A cavity is a hole in a tooth that is the result of decay. Tooth decay occurs when plaque, the residue that builds up on teeth, combines with sugars and starches from food. This combination of plaque and food residue mixes with the bacteria in the mouth and forms an acid that erodes tooth enamel, exposing the tooth to decay. If a cavity is not treated, the decay in the tooth will spread until it affects the root of the tooth.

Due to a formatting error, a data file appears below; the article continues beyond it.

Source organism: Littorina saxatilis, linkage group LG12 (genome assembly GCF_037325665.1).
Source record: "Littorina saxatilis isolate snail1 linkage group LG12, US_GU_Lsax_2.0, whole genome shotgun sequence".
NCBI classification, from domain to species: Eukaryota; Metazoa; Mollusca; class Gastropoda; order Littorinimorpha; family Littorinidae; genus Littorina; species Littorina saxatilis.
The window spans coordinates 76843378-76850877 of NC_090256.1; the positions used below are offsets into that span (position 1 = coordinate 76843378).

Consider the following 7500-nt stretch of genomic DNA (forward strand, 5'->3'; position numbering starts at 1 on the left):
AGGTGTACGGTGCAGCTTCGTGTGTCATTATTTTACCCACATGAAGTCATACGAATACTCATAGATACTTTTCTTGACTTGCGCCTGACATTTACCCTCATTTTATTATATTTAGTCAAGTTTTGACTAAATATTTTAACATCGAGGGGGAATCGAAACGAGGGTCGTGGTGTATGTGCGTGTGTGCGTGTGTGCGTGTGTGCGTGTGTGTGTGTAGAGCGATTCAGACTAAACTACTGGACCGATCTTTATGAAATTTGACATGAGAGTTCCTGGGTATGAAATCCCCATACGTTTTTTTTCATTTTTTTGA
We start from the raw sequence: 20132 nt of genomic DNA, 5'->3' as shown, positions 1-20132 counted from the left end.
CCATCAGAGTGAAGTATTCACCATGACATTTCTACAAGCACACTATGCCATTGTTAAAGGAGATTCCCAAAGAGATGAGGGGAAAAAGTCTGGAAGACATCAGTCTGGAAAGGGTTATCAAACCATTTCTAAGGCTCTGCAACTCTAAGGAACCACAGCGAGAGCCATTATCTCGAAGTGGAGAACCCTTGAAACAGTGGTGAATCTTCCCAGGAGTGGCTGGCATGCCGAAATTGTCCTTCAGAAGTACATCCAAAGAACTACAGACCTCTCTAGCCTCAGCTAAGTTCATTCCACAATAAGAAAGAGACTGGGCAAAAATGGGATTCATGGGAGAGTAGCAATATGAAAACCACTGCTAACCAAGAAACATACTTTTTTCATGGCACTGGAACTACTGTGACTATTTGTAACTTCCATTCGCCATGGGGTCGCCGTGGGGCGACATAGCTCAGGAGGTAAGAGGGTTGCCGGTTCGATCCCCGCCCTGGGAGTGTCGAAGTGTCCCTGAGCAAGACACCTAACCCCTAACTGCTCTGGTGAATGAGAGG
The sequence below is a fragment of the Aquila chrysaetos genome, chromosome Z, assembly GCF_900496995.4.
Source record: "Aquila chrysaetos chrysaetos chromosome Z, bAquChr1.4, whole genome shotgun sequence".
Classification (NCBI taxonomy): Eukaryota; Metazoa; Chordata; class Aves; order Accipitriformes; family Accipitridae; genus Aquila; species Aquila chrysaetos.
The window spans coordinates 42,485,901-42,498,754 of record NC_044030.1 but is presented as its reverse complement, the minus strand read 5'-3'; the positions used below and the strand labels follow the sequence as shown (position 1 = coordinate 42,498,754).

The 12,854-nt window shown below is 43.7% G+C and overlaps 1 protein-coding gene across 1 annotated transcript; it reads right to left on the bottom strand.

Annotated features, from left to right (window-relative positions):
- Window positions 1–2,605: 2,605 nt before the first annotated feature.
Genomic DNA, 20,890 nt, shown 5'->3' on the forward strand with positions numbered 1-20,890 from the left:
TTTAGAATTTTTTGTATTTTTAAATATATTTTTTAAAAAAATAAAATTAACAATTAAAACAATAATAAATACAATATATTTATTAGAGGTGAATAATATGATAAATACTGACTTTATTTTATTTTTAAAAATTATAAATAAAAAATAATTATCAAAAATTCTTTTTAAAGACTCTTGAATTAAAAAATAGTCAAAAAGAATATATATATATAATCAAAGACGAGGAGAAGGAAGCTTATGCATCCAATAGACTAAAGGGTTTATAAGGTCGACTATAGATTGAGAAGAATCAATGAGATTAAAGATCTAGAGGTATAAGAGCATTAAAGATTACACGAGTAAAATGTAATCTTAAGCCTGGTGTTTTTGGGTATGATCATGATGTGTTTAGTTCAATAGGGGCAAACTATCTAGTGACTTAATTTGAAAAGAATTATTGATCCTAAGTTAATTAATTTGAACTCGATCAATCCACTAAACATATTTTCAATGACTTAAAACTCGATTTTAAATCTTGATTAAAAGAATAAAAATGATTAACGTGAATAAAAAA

Cavities are treated using either a direct or an indirect filling. The most esthetically pleasing type of filling is a direct composite (or resin) filling.
Composite fillings are made of porcelain and are white in color. Composite fillings are not as strong as amalgam fillings, but they bond directly to the tooth and require less of the natural tooth to be removed. Because of this, composite fillings are used primarily on low-impact front teeth.